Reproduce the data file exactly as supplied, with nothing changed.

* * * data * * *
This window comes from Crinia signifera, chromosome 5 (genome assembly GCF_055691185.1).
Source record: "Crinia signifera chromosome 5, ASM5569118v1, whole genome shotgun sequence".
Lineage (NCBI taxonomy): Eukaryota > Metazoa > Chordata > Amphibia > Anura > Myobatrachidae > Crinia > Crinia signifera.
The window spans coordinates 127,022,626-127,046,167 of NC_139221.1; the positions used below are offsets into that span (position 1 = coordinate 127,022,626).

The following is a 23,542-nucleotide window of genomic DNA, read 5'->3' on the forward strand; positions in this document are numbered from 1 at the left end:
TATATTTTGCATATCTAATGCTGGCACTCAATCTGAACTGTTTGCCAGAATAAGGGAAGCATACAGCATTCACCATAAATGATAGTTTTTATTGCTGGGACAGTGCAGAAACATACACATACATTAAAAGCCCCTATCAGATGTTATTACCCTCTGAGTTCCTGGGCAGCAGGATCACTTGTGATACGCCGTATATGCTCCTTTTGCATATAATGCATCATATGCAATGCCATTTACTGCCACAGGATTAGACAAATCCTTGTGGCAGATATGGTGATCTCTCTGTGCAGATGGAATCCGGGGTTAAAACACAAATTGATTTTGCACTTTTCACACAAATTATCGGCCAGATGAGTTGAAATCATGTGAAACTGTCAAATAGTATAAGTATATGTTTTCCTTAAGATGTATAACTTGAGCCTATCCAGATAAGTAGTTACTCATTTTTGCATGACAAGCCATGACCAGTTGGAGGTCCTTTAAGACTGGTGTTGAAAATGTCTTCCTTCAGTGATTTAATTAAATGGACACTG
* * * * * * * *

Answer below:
This window comes from Crinia signifera, chromosome 5 (genome assembly GCF_055691185.1).
Source record: "Crinia signifera chromosome 5, ASM5569118v1, whole genome shotgun sequence".
Lineage (NCBI taxonomy): Eukaryota > Metazoa > Chordata > Amphibia > Anura > Myobatrachidae > Crinia > Crinia signifera.
The window spans coordinates 127,022,626-127,046,167 of NC_139221.1; the positions used below are offsets into that span (position 1 = coordinate 127,022,626).

The following is a 23,542-nucleotide window of genomic DNA, read 5'->3' on the forward strand; positions in this document are numbered from 1 at the left end:
TATATTTTGCATATCTAATGCTGGCACTCAATCTGAACTGTTTGCCAGAATAAGGGAAGCATACAGCATTCACCATAAATGATAGTTTTTATTGCTGGGACAGTGCAGAAACATACACATACATTAAAAGCCCCTATCAGATGTTATTACCCTCTGAGTTCCTGGGCAGCAGGATCACTTGTGATACGCCGTATATGCTCCTTTTGCATATAATGCATCATATGCAATGCCATTTACTGCCACAGGATTAGACAAATCCTTGTGGCAGATATGGTGATCTCTCTGTGCAGATGGAATCCGGGGTTAAAACACAAATTGATTTTGCACTTTTCACACAAATTATCGGCCAGATGAGTTGAAATCATGTGAAACTGTCAAATAGTATAAGTATATGTTTTCCTTAAGATGTATAACTTGAGCCTATCCAGATAAGTAGTTACTCATTTTTGCATGACAAGCCATGACCAGTTGGAGGTCCTTTAAGACTGGTGTTGAAAATGTCTTCCTTCAGTGATTTAATTAAATGGACACTG